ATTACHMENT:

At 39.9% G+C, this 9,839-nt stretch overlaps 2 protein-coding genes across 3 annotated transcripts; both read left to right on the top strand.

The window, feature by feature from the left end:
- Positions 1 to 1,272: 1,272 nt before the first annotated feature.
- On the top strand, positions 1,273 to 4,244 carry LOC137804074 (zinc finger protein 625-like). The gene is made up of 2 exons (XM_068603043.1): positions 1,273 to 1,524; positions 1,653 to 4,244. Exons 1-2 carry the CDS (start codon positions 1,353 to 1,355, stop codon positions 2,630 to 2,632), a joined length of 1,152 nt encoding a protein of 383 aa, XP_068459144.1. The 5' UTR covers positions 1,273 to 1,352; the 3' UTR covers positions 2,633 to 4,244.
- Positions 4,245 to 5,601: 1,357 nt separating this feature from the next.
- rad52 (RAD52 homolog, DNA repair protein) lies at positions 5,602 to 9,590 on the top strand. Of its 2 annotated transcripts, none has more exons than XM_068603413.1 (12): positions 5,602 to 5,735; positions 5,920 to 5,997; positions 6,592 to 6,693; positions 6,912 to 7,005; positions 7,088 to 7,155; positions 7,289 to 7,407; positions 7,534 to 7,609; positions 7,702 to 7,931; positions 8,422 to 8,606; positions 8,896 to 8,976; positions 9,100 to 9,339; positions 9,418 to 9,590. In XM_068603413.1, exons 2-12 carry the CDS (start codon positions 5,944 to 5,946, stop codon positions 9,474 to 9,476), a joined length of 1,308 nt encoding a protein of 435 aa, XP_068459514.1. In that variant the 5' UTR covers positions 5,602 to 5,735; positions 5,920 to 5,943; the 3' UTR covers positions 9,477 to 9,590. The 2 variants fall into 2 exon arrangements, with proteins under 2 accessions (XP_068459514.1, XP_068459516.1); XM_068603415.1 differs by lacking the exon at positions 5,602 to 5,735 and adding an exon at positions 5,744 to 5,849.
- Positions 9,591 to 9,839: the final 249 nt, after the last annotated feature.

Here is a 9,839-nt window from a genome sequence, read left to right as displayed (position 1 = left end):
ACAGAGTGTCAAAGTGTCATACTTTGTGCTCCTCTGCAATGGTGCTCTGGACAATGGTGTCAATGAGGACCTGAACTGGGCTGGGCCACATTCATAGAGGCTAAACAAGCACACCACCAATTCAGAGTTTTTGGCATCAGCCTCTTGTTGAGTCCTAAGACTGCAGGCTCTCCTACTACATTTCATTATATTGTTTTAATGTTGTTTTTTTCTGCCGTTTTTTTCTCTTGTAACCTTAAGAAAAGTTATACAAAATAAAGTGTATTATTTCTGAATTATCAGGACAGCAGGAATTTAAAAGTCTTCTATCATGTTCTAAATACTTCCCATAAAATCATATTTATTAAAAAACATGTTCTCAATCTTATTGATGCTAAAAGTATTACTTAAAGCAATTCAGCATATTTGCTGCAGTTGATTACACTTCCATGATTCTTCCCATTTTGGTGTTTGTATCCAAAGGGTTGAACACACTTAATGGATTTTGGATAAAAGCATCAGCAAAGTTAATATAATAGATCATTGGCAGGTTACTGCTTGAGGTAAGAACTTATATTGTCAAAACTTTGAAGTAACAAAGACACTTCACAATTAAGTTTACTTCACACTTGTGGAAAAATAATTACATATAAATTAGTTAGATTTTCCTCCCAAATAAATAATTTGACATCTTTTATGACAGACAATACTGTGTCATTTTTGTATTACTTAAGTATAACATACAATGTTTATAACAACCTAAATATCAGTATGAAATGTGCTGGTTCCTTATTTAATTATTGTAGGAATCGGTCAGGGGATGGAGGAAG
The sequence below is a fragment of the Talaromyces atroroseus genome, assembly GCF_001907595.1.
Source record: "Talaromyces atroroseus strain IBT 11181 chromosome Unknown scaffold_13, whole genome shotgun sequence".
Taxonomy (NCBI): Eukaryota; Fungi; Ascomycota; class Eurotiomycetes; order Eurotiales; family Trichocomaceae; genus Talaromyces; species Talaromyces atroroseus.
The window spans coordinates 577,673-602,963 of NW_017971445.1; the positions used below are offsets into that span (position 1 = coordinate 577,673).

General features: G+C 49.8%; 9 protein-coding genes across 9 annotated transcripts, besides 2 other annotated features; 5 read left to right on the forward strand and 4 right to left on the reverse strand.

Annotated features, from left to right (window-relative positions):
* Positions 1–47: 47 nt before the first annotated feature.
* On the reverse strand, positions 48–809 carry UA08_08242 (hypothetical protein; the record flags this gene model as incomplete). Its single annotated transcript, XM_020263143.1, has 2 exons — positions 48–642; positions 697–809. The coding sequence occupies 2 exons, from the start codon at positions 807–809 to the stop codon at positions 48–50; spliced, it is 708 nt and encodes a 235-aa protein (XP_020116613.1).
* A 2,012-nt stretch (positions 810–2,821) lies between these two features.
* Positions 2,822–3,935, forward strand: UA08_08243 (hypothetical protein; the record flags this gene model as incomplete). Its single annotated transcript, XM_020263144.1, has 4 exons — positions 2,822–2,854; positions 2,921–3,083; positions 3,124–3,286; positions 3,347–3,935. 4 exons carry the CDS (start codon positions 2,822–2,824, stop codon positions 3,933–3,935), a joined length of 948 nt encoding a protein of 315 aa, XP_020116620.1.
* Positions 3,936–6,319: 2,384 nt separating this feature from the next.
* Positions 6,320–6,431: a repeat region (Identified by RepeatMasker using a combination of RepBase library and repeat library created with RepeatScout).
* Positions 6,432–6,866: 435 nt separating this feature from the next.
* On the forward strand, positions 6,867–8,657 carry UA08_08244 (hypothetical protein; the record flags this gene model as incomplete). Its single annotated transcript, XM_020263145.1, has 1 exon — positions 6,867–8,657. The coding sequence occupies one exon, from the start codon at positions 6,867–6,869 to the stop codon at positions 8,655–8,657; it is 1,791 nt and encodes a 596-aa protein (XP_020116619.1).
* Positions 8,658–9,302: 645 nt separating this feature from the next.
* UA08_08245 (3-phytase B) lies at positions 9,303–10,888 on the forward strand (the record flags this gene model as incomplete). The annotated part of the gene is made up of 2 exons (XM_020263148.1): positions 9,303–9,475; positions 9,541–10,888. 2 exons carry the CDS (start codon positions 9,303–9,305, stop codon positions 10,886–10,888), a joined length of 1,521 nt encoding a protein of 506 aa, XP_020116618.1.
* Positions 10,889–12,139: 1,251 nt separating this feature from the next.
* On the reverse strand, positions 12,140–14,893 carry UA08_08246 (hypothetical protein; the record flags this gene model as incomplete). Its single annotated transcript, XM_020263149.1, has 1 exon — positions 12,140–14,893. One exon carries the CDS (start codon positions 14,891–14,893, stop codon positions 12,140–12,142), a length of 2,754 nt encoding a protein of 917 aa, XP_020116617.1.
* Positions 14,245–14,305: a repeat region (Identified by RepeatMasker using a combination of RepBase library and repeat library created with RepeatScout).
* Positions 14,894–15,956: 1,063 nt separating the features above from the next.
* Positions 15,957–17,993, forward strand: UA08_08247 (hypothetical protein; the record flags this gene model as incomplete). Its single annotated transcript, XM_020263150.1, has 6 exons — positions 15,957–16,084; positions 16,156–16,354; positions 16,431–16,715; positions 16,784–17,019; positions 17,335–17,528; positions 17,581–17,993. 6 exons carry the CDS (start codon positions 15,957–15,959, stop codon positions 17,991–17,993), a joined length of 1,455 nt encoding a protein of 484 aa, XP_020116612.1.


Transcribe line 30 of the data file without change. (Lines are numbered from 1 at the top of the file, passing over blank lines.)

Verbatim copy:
* Positions 15,957–17,993, forward strand: UA08_08247 (hypothetical protein; the record flags this gene model as incomplete). Its single annotated transcript, XM_020263150.1, has 6 exons — positions 15,957–16,084; positions 16,156–16,354; positions 16,431–16,715; positions 16,784–17,019; positions 17,335–17,528; positions 17,581–17,993. 6 exons carry the CDS (start codon positions 15,957–15,959, stop codon positions 17,991–17,993), a joined length of 1,455 nt encoding a protein of 484 aa, XP_020116612.1.